Commercial Space Revenue Climbs to High of $328.86 Billion


Global STEM Education and International Disparity in STEM Degrees Also Detailed in Latest Edition from the Space Foundation

Revenues from global commercial space activity in 2018 climbed to their highest level ever and now make up nearly 80% of the total global space industry, according to new findings from The Space Report Quarter Three.

The Space Foundation published the third quarter 2019 issue of The Space Report today and shared other key findings:

  • Global commercial space activity in 2018 reached $328.86 billion, a 6.6% improvement over 2017.
  • Space products and services, a sector of commercial space revenue, totaled $229.17 billion, an 8.4% gain over 2017.
  • Commercial space infrastructure and support industries, the other main sector, experienced a more modest 2.6% yearly revenue increase, but still edged closer to the milestone $100 billion mark with annual revenue of $99.69 billion.

The recent success of commercial space activity can be traced back more than 13 years, when U.S. government leaders and business entrepreneurs realized that vast opportunities — in economic development, technological advancement, and scientific knowledge — awaited in space.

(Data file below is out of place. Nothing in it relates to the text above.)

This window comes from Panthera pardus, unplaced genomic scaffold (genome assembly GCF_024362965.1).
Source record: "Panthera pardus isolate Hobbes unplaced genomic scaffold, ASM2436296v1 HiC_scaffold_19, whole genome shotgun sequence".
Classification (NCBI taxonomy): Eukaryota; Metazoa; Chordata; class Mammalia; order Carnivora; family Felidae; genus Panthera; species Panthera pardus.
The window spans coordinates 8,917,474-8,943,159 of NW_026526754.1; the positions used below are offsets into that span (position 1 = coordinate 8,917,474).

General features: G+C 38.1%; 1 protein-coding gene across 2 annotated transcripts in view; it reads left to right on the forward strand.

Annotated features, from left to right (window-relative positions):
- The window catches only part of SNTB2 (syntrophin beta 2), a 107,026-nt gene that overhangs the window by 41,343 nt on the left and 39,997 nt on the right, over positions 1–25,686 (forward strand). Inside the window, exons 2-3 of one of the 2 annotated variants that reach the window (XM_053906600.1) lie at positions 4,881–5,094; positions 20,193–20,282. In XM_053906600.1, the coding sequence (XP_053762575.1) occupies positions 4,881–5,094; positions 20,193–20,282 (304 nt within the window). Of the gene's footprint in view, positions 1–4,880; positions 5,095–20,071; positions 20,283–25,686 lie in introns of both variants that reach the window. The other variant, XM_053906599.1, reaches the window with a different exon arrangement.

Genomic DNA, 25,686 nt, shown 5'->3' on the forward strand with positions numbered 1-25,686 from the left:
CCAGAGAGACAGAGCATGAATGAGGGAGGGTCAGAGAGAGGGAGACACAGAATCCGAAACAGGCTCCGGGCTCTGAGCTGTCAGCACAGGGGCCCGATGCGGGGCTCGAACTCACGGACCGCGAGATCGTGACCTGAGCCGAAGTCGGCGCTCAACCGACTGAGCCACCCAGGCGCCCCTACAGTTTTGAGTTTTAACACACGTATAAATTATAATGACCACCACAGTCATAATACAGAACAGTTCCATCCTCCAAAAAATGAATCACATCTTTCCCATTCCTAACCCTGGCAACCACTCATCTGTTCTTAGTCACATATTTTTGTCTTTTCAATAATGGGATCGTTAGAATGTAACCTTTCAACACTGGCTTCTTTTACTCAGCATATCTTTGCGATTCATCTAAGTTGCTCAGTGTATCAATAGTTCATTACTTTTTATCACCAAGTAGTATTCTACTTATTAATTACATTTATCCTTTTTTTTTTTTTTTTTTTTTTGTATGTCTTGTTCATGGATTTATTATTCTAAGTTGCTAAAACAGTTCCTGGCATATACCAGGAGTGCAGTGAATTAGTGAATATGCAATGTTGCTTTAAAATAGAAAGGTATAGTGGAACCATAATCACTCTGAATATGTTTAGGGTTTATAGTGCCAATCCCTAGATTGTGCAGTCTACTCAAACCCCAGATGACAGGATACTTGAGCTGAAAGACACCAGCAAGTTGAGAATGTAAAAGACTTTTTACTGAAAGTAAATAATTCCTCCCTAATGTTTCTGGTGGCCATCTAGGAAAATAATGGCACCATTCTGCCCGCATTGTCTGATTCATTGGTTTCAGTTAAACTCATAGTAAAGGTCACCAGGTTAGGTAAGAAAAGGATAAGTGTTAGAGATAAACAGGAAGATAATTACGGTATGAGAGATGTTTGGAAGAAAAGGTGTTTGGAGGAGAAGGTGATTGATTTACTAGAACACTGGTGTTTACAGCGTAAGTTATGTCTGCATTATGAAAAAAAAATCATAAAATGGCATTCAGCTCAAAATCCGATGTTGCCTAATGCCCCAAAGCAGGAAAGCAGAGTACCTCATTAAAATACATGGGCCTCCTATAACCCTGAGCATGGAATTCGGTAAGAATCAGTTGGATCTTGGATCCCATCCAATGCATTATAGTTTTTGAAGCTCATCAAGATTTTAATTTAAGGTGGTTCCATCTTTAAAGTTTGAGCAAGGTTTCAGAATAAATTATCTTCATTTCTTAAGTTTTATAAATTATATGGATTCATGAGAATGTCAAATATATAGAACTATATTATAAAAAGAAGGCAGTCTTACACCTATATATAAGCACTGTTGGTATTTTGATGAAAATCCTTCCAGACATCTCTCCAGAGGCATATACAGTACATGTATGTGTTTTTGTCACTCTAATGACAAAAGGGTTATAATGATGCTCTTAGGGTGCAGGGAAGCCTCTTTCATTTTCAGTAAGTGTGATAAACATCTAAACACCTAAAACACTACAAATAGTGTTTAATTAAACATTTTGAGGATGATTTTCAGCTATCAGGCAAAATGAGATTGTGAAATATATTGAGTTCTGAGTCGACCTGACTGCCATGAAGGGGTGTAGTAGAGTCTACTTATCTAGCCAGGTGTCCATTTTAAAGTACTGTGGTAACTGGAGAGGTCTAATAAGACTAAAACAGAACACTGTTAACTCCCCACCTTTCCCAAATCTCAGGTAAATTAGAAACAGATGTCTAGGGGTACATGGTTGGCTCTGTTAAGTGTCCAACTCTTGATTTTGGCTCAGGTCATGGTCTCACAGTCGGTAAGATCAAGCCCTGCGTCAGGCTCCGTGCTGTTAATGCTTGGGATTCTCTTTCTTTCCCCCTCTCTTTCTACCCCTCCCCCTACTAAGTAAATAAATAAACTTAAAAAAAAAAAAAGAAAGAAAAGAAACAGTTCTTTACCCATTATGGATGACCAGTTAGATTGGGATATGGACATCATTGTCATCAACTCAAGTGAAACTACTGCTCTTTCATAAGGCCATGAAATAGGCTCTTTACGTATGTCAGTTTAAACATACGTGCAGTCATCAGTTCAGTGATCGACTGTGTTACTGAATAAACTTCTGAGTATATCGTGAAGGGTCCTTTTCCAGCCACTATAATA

New federal legislation, the Commercial Space Launch Amendments Act, was passed in 2004, the same year SpaceShipOne successfully completed the first privately crewed spaceflights in history. Those two events helped trigger a new era of commercial enterprise. From 2005 to 2018, according to The Space Report, commercial space revenue more than doubled, growing 162%.

The Space Report is widely recognized as the definitive body of information about the global space industry. It contains worldwide space facts and figures and is illustrated with photographs, charts, and graphs detailing the benefits of space exploration and utilization. The report is a resource for government and business leaders, educators, financial analysts, students, and space-related companies.

Its analysis also extends to the education and workforce issues that will shape current and future endeavors in space. For the third-quarter issue, The Space Report also examined global and national test results for science, technology, engineering, and mathematics (STEM) subjects. Among the findings:

  • In 2016, the United States awarded 568,000 STEM degrees. The majority were awarded to foreign nationals studying in the U.S.
  • The U.S. awarded only 6% of all STEM degrees globally in 2016. China produced eight times as many — approximately 4.7 million degrees — and produced more than half of all STEM graduates in the world in 2016.
  • Based on international testing of students in 72 countries, only 54% of students tested were considered proficient in math and science.

The Space Foundation’s Research & Analysis team produces The Space Report and earlier this year transitioned from an annual summary to quarterly updates of global space activity.

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